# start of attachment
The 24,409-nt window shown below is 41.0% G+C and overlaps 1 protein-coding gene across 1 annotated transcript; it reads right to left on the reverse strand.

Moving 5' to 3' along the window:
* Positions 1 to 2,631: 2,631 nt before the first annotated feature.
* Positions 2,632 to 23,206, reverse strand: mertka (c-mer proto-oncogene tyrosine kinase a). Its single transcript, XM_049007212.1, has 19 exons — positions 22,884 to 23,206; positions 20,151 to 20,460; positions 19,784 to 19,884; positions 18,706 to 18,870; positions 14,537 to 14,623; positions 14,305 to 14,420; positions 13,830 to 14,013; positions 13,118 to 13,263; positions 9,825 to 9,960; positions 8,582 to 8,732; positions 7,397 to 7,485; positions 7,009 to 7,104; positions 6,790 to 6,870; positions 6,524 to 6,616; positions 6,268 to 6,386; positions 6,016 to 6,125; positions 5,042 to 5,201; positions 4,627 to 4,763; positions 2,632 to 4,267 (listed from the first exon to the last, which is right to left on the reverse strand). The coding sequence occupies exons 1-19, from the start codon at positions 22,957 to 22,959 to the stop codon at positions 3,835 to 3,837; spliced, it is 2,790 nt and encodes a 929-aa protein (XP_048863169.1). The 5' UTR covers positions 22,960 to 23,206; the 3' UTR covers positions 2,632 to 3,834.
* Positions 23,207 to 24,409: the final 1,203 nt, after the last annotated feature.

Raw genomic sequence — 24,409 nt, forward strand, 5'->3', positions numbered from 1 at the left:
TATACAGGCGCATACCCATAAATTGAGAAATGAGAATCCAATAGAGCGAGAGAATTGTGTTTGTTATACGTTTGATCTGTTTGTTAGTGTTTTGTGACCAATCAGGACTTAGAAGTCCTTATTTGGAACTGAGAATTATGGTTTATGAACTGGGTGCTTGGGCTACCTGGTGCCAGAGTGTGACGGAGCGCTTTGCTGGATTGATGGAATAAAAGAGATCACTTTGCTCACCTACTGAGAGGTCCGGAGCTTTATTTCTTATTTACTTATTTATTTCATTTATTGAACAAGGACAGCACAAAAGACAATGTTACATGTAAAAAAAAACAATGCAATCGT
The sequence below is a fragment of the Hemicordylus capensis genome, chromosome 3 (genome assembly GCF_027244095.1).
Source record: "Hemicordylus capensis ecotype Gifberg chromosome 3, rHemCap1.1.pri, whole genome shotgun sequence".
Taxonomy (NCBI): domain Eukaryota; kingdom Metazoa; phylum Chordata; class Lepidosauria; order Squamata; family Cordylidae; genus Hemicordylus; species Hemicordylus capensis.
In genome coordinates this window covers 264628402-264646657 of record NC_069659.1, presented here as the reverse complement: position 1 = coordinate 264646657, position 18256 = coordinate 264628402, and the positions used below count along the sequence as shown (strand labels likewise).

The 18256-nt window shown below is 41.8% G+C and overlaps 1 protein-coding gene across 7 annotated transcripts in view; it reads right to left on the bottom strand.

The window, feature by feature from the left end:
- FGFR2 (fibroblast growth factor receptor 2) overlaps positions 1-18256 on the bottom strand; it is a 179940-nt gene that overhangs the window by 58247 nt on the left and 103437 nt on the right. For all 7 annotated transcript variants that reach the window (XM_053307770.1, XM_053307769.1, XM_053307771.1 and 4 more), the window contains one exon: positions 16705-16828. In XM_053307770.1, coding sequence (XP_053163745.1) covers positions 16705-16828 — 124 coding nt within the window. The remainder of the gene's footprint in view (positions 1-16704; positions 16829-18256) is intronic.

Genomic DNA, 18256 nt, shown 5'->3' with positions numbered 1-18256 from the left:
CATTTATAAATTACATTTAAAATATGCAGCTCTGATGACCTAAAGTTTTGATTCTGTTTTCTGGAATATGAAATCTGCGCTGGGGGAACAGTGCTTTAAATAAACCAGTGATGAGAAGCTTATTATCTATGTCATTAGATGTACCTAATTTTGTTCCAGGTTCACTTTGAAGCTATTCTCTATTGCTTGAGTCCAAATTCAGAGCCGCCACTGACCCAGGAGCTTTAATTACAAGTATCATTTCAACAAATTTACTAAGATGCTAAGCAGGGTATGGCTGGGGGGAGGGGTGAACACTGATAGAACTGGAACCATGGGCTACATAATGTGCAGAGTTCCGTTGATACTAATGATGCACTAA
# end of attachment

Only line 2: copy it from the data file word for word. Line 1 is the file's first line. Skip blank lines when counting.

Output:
Moving 5' to 3' along the window: